Welcome to the
Mike Scott story
Adam Wostrawdowski (r) and Mike Scott (l) in front of a Smoke Stack
Claybank Brick Plant Site
Mike Scott Story
Mike Scott spent all his working days at the Brick Plant. From 1949 to 1982, he worked in the machine shop. Mike was born in Moose Jaw in 1917. He grew up on the family farm south of Moose Jaw, attending Quincy School about a mile away. He attended school until grade nine then stayed home to help on the farm. He drove truck with his older brother in summers and went to Technical School in Moose Jaw during the winter. He took Machine Shop Practice, Welding, Pipe Drafting and Machine Drafting. In the spring of 1940, Albert Reed, Chief Engineer of Dominion Fire Brick at Claybank, came to the school looking for a shift engineer that could do some machine shop work. The pay wasn't the greatest, but for $80 a month, Mike took the job and moved into the boarding house at the Brick Plant.
Mike had intended on staying only one year, but it was during this time that the Plant became involved in the War works. The Plant supplied all the brick for the Canadian Navy, C.N. and C.P. locomotives. One of Mike's first jobs was to make a dye, that would make a brick which looked like a waffle, this brick fit into the Navy's steam powered Destroyers.
Mike lived in the boarding house until 1943 at that time he and Edie were married. They lived in Claybank for a few years, until a house became available at the Plant. They lived on the west side until John and Grace Wostradowski retired, at that time they moved into the Brick House on the east side of the site.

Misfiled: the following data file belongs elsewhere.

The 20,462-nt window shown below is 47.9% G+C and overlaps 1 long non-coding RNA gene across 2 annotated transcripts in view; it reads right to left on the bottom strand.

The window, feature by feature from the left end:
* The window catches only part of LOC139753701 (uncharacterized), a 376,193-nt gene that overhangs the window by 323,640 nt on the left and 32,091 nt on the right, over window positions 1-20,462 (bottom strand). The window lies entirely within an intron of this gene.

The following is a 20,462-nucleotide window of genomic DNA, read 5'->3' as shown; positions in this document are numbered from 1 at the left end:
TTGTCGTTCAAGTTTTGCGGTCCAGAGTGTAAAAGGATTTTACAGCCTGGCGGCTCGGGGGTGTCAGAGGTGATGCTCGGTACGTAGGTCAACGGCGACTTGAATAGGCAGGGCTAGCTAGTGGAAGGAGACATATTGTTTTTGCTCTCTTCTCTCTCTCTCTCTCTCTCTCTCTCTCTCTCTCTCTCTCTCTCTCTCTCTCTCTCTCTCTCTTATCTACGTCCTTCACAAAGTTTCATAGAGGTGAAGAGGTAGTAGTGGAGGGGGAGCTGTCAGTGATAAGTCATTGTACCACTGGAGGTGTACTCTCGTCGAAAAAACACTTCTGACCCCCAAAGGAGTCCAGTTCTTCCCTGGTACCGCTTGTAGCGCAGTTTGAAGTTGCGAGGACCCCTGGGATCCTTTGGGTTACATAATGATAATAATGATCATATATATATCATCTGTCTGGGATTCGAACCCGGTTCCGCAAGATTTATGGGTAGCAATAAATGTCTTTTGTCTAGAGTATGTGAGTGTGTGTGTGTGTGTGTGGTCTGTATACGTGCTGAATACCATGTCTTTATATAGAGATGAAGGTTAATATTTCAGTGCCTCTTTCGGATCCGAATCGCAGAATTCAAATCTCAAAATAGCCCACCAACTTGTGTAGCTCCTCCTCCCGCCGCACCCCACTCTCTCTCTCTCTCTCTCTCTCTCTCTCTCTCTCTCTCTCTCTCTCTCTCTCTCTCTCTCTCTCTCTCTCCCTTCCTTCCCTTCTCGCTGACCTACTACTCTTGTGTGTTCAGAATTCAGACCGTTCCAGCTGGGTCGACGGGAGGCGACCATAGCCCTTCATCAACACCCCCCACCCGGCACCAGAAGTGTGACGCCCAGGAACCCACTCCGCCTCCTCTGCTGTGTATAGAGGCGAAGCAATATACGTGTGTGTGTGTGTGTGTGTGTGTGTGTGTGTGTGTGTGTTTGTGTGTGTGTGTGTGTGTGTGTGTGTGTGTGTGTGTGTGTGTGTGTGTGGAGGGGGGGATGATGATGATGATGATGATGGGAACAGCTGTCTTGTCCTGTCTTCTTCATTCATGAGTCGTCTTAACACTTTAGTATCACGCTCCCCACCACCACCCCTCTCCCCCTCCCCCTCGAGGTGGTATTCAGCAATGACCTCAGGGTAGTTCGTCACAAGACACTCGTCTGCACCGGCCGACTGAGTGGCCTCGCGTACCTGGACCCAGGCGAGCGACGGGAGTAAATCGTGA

During his time at the Brick Plant, Mike saw many changes. One of his earliest memories in the Shop, is of rebuilding the three cylinder Mirrlees Diesel engine, with pieces scattered all over the floor awaiting re-assembly. Each day brought a new challenge, from designing dyes and maintaining the equipment, to the conversion of coal fired kilns to natural gas. Mike was involved in the design and construction of a rail track used to load and unload the kilns.
During the War years, when supplies could not be obtained, the employees at the Plant started rebuilding and repairing existing equipment with the parts they manufactured on site. This practice continued up until the Plant closed in 1989.
Mike and Edie raised two children at the Brick Plant. Life was pretty good in general, each house had a big yard with beautiful gardens. Tucked up against the hills provided a peaceful country life, a good place to raise kids! The hills provided much outdoor activity from hiking and hunting to ball games in summer. Sleigh riding and skating on the pond in the winter. Mike raised bees and for many years had a weather station and kept records for the Department of Transport.
After more than forty years at the Brick Plant, Mike and Edie retired to Moose Jaw, where they still reside today. Mike has brought his love of gardening to the city. A walk in his backyard is a small reminder of his talent with horticulture, especially his rose bushes, as he try's to capture some peacefulness amid the hustle and bustle of city life.